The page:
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NEWS

Short Update: Asylum seekers in Cyprus detained in crowded camps, with limited access to a lawyer

FairTrialsAdmin - April 27, 2020 - COVID-19 Updates, Access to a lawyer, Access to interpretation services

Cyprus has criminalized failure to comply with the quarantine and orders or restrictive measures to fight the spread of COVID-19 leading to arrests and detention of migrants and asylums seekers. Local lawyers report that migrants do not fully understand the measures as information is mainly provided in Greek. In addition, these measures are practically impossible to implement, because many migrants live in crowded dilapidated premises and moving is impossible due to financial constraints.  

The old city of Nicosia, where the majority of migrants live, is targeted by the police and there have been also arrests and attacks on asylum seekers with the pretext of coronavirus measures. Lawyers also report continued use of detention of asylum seekers for petty crimes such as stealing a bicycle or violating social distancing regulations.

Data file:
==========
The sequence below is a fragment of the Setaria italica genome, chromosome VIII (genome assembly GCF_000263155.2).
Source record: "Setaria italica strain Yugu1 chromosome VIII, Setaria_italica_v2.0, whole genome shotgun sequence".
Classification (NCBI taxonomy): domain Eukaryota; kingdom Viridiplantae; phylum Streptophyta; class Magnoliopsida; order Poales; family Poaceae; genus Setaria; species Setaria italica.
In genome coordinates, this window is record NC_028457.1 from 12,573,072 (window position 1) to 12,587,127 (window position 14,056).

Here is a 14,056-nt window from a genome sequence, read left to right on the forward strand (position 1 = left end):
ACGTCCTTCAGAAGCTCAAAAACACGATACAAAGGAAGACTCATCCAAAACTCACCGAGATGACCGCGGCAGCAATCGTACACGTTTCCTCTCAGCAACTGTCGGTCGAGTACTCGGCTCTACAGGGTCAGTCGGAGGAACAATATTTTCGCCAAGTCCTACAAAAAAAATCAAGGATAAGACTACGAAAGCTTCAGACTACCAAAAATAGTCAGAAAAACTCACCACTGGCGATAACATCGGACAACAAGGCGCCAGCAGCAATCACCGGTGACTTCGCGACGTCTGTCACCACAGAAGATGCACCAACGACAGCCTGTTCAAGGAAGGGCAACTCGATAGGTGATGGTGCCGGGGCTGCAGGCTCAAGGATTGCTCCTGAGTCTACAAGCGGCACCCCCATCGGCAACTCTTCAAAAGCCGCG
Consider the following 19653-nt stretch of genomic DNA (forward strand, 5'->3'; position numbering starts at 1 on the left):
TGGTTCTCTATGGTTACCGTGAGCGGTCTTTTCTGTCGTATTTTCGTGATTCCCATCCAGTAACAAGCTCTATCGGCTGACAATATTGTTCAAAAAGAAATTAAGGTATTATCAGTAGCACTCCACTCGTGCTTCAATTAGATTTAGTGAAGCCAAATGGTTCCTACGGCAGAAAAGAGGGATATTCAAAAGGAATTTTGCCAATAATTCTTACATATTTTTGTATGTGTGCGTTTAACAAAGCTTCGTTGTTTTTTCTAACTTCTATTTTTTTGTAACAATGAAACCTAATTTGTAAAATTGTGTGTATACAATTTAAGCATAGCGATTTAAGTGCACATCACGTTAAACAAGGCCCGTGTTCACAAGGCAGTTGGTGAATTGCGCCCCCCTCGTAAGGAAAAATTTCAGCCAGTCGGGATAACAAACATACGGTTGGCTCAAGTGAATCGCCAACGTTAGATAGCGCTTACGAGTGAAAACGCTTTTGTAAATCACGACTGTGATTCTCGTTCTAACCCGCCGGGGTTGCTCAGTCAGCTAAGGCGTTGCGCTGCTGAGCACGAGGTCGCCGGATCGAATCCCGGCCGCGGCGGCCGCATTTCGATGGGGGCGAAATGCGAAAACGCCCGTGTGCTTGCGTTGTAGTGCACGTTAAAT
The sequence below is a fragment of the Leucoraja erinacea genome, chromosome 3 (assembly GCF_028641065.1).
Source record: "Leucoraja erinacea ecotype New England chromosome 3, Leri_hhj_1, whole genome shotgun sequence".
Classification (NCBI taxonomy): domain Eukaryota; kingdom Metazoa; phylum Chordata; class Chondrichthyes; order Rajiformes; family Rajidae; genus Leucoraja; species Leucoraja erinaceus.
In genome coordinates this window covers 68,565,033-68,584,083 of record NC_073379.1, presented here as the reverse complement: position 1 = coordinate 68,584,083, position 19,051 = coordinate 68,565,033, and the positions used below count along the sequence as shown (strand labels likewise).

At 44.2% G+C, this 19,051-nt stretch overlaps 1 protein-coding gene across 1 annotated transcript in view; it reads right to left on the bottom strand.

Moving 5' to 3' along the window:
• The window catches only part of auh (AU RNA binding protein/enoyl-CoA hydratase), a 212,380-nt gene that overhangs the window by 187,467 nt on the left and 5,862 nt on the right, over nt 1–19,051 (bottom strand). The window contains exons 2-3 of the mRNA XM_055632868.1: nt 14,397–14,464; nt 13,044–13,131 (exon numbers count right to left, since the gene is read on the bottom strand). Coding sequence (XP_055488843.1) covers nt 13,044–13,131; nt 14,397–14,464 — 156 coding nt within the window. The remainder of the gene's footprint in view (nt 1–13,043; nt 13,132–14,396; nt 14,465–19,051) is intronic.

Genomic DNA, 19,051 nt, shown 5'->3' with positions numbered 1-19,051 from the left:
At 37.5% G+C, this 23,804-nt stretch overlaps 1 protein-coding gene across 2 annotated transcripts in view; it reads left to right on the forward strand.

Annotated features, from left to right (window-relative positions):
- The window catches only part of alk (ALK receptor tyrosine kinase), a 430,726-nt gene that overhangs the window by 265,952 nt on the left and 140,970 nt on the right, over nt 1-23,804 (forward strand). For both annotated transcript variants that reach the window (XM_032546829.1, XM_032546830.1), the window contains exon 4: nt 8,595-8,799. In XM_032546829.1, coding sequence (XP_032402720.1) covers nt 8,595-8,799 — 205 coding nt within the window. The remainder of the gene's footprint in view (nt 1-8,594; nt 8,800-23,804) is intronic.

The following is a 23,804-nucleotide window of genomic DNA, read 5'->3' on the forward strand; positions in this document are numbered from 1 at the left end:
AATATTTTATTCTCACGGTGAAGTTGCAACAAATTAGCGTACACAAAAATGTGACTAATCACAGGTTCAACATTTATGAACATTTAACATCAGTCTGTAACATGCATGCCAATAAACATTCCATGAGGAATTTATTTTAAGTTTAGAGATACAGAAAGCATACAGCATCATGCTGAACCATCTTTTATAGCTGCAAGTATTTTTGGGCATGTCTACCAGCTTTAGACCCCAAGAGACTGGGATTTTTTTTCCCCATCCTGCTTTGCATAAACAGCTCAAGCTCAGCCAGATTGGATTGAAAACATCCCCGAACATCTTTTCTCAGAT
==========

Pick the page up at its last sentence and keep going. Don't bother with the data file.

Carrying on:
Asylum seekers are also transferred from places they have been staying to closed refugee camps and/or detention centres. Under COVID-19 orders, nobody is allowed to enter or exit refugee camps, except for camp staff. This means that the asylum seekers are also not allowed to meet with their lawyers arguing for their release from detention. 

It has been reported that a nurse working in Menoyia immigration detention centre have been infected with COVID-19, but instead of testing all migrants it has been decided to move them to other detention camps in an effort to decongest the main detention centre. There is currently a refugee camp with at least 700 persons effectively detained and living in tents with high risk of being infected, but no tests for COVID-19 are being carried out.  

We publish information as it is reported to us. If you would like to make us aware of an inaccuracy or send us more information please email us at [email protected] 

If you are a journalist interested in this story, please telephone Fair Trials’ press department on +44 (0) 20 7822 2370 or +32 (0) 2 360 04 71.

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